But vindication for one side of the debate inches closer.
Late last month, the state Carcinogen Identification Committee, which reviews chemicals to determine toxicity, placed fluoride in the top nine of 38 compounds for complete review, including possible links to cancer.
Fluoridation opponents in Watsonville, who lost an appellate court battle to ban fluoridation in March 2007, anticipate justice when an investigation of fluoride side effects are published.
“I already feel vindicated,” said Nick Bulaich, who since 2002 has spearheaded the effort to ban fluoridation in his hometown. Bulaich looks forward to the results, and thinks the investigation is evidence of a problem.
Carcinogen Identification Committee chair, Dr. Thomas Mack could not be reached to comment about why fluoride was ranked high, but released a statement saying it was because of “its widespread use,” and stressed that the high priority ranking does not indicate that it is cancer-causing.
The investigation may prove fluoride is harmless.
“The California Dental Association wants this investigation to take place as quickly as possible,” said Jon Roth, executive director of the California Dental Association. “A review would put questions that opponents have manipulated to rest.”
If found to be harmful, fluoridated water will require warning labels, but fluoridation will continue, according to the outlines of Proposition 65.
In 2005, a screening of 64 percent of kindergartners at Pajaro Valley Unified School District found more than a third suffered from tooth decay.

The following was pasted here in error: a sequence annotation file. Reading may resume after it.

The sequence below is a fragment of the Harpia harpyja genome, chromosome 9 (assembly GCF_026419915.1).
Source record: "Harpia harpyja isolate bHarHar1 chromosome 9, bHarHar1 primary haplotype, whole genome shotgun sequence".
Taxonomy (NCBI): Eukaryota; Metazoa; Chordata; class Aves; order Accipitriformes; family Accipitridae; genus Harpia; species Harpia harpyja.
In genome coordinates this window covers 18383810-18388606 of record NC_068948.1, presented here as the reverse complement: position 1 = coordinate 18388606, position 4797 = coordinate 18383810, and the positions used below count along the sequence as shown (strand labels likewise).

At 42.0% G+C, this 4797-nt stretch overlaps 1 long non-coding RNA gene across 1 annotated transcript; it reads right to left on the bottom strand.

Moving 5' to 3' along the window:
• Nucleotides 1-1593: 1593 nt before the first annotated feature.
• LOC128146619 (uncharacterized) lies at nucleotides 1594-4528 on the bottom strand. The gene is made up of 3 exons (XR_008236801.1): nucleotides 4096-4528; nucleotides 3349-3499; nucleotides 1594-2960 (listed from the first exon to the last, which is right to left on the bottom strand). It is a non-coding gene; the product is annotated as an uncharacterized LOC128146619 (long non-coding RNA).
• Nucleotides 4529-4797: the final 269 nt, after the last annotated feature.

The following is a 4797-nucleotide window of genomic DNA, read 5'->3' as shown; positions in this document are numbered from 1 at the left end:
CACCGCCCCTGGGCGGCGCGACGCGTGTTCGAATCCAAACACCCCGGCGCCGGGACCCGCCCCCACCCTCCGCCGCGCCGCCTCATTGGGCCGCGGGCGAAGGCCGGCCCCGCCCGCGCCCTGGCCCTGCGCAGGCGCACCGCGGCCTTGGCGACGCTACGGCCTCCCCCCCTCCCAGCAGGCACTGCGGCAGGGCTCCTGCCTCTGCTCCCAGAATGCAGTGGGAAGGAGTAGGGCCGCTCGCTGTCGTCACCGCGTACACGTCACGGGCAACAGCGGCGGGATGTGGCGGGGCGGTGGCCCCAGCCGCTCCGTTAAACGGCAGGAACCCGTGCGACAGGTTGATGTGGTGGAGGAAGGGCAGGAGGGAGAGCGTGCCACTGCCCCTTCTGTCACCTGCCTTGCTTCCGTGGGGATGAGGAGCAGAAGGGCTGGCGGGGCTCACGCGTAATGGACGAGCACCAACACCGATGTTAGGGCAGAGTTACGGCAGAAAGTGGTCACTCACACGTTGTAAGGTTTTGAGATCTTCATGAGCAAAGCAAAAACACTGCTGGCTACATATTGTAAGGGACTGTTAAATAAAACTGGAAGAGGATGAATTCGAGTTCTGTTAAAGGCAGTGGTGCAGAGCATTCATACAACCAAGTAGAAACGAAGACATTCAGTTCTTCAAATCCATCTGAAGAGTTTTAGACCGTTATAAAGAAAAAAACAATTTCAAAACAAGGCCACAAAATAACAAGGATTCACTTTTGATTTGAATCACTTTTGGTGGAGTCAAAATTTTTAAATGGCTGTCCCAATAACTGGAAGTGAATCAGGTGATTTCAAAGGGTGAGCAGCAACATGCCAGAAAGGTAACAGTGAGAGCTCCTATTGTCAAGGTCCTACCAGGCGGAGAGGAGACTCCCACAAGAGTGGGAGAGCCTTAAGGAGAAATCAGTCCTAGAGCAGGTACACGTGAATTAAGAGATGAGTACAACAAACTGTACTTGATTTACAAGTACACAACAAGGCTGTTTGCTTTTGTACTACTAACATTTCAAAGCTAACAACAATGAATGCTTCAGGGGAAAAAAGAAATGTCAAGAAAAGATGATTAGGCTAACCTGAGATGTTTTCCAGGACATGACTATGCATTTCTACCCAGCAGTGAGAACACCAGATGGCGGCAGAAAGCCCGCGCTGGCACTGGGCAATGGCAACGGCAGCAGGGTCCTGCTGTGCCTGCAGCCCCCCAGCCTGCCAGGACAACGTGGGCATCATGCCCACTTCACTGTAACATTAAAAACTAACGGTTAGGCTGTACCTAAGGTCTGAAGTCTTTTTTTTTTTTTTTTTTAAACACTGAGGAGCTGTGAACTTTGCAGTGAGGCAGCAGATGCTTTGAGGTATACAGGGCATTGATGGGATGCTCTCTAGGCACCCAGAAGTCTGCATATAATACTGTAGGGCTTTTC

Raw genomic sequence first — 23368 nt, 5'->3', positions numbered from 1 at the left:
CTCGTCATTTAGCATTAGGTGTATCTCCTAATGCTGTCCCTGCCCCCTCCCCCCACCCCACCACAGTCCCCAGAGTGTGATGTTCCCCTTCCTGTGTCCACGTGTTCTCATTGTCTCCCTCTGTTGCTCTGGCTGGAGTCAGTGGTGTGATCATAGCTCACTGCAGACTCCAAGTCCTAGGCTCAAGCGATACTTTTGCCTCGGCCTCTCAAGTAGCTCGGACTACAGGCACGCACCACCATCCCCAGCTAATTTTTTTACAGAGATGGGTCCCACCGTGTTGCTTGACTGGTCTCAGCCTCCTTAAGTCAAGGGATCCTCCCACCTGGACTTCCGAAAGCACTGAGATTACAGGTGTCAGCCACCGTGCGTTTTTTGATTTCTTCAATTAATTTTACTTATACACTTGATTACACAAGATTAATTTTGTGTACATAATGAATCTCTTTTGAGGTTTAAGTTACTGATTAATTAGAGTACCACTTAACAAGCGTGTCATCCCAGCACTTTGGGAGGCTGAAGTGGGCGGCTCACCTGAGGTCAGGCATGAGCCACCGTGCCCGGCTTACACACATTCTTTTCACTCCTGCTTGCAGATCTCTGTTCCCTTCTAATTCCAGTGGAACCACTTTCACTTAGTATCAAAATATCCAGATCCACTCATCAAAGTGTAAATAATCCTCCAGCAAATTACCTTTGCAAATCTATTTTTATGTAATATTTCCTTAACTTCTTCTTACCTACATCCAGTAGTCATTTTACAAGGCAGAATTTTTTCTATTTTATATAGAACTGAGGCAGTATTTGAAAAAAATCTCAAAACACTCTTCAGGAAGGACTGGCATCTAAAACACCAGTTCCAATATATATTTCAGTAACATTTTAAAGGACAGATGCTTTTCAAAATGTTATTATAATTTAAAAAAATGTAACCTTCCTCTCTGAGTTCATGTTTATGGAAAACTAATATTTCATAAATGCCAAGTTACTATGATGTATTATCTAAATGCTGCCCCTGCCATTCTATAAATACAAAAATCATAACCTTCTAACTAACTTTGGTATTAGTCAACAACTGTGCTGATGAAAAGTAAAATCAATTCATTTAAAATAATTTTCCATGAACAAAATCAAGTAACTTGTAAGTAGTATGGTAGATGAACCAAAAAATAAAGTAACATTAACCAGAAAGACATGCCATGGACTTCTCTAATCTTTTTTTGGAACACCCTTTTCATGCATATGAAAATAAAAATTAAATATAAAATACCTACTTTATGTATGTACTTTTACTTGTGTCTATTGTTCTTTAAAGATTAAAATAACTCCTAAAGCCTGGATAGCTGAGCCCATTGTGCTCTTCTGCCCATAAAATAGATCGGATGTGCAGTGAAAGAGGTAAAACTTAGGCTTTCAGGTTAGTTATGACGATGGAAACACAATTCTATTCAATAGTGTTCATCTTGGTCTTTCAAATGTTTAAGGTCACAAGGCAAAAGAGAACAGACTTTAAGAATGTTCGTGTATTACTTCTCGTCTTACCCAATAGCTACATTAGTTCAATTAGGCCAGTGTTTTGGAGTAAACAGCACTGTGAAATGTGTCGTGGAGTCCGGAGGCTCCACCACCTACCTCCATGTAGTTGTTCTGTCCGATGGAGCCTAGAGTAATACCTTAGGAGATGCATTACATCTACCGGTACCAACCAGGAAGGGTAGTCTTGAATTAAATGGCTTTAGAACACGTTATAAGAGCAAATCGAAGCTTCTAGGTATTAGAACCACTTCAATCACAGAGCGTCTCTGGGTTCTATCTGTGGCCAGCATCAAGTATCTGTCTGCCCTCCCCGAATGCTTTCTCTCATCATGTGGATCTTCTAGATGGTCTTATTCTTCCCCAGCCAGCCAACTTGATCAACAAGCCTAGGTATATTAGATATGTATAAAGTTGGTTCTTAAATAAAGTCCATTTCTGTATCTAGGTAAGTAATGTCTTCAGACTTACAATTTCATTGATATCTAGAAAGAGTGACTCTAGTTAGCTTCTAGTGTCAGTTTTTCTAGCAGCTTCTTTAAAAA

California has the second-highest prevalence of tooth decay, behind Arkansas, and lower income children are twice as likely to suffer from dental disease than high income children.
“The best defense against tooth decay for low-income kids is to fluoridate the water,” Roth said. “It really is sad that a small percentage of people in Watsonville have been making this so difficult.”
Unfortunately, the results are a long way away.
“We don’t know when the investigation will begin,” said Chris Bowman, a spokesman for the Office of Environment Health Hazard Association, which also will review the chemical. “No one in this agency can say when they will get around to fluoride, as we have many other compounds to review before it.”
Currently, fluoride is an approved chemical for ingestion by the California Environmental Protection Agency and state law requires cities with 10,000 or more residents to fluoridate water if the money is available to do so. Watsonville, which received a $1.6 million grant from the California Dental Association to fluoridate, is one of those cities, but have yet to add fluoride to the water.
Two years of negotiations after the court ruling, the grant terms are finally coming to a close.
“We are down to the technical aspects,” Roth said. “We are hoping to have that done within a couple of months.”
Watsonville City Manager Carlos Palacios said that there is no time line for fluoridation construction, but the California Dental Association still has not agreed to take on liability for any unforeseen harm due to fluoride exposure, which has been the main sticking point in negotiations.
And the research for potential fluoride harm remains controversial.
Groups such as the International Academy of Oral Medicine and Toxicology claim supporters are financially backed by fluoride companies, while the California and American Dental Associations claim that “the word choice and positioning that opponents take is misleading to the public.”
The Pajaro Valley Community Health Trust and Dientes, a dental clinic serving low-income patients, have supported fluoridation, while Citizens for Safe Drinking Water opposes it.